“He’s a great kid, first of all,” Dykes said. “I’m really proud of him.”
Dykes signed Dixon at Louisiana Tech from Strong in 2012. Recounting the running back’s recruitment, Dykes still sounds pleasantly surprised he mined the 3-star gem from The Natural State.
“He’s one of those kids [who], if he’d been in the [Dallas-Fort Worth] metroplex, would have been probably [ranked] one of the top 100 [recruits] in the country,” Dykes said. “We just felt like he was that good of a player. He played quarterback, basically carried the ball every play, and was the best defensive player on the field.”
Power-conference program recruiters can take solace in missing on Dixon. His recruitment primarily consisted of nearby Group of 5 and Football Championship Subdivision (FCS) programs.
“I had a lot of offers, but some of the main people were Arkansas State, Louisiana Tech. I had [Central Arkansas],” he said. “Ole Miss and Arkansas came in on the last minute, but really wasn’t a big deal.”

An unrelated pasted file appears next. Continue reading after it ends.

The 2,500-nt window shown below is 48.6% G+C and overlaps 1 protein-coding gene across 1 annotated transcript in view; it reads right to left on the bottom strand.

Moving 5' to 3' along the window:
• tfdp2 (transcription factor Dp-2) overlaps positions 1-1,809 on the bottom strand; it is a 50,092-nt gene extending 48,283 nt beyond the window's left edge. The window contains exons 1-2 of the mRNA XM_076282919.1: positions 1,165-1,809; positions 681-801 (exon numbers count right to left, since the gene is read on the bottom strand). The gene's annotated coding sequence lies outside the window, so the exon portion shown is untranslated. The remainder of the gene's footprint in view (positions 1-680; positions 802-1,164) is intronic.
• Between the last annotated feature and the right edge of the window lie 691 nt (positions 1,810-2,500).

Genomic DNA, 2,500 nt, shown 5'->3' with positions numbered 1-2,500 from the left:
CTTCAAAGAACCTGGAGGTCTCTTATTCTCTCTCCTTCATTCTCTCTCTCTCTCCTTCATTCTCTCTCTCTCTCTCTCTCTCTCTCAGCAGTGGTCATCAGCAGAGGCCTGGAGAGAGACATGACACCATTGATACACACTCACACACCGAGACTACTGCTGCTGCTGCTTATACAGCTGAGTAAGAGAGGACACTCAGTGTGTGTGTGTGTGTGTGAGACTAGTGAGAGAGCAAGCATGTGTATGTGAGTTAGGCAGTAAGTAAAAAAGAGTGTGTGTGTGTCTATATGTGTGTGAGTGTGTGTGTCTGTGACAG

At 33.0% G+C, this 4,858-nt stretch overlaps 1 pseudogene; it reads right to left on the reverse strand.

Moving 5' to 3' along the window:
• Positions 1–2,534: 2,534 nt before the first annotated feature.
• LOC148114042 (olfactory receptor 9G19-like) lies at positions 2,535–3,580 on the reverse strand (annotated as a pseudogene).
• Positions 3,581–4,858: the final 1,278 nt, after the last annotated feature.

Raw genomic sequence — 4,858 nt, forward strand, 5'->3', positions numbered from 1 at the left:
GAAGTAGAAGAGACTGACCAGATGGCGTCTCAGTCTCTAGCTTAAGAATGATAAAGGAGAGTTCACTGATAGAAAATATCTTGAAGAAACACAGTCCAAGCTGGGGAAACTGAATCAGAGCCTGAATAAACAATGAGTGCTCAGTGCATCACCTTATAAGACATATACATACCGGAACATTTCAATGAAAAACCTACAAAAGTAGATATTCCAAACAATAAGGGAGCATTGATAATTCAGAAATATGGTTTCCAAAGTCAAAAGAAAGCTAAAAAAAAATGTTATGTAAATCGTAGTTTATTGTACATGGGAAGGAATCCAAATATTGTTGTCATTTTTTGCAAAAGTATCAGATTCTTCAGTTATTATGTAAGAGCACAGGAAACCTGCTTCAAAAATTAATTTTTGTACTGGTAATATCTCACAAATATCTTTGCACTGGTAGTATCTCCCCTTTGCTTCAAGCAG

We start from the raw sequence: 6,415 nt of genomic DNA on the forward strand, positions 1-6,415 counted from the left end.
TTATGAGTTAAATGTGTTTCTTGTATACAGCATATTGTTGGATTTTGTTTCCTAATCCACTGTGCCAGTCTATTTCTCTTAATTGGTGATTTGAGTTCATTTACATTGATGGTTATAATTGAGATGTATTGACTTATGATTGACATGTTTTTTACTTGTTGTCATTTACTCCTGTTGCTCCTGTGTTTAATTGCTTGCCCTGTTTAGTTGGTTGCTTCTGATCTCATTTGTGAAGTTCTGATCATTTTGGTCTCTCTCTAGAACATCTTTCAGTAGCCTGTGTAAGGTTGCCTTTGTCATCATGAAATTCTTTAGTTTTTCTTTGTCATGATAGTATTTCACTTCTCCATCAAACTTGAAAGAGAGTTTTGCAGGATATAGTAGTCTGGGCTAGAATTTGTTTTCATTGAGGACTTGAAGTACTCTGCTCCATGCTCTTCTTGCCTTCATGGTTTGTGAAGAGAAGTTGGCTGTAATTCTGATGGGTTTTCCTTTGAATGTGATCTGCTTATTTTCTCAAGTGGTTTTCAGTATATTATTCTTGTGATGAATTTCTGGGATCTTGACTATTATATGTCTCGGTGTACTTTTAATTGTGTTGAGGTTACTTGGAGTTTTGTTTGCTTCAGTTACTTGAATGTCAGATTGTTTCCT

Ole Miss’ late recruitment of Dixon makes sense, given the Rebels had just hired Hugh Freeze from Arkansas State days after Dixon’s eruption in the Arkansas 2A state championship game.
But Dixon honored the verbal commitment he made to Louisiana Tech in October 2011 all the way to national signing day 2012.
“I felt at home here,” he said. “Everybody’s like family. Everybody cares about each other, from the video staff all the way to the media [relations department]. I feel like me and [associate athletics communication director] Patrick [Walsh] are family.
“I just love it,” he added. “Glad I chose [Louisiana Tech]. I get emotional just talking about it.”
That connection Dixon feels to Louisiana Tech will be chronicled in the annals of college history when he leaves Ruston. Even if he falls short of Ball’s touchdowns from scrimmage record, the impact Dixon’s already made is indelible — unimaginable, even.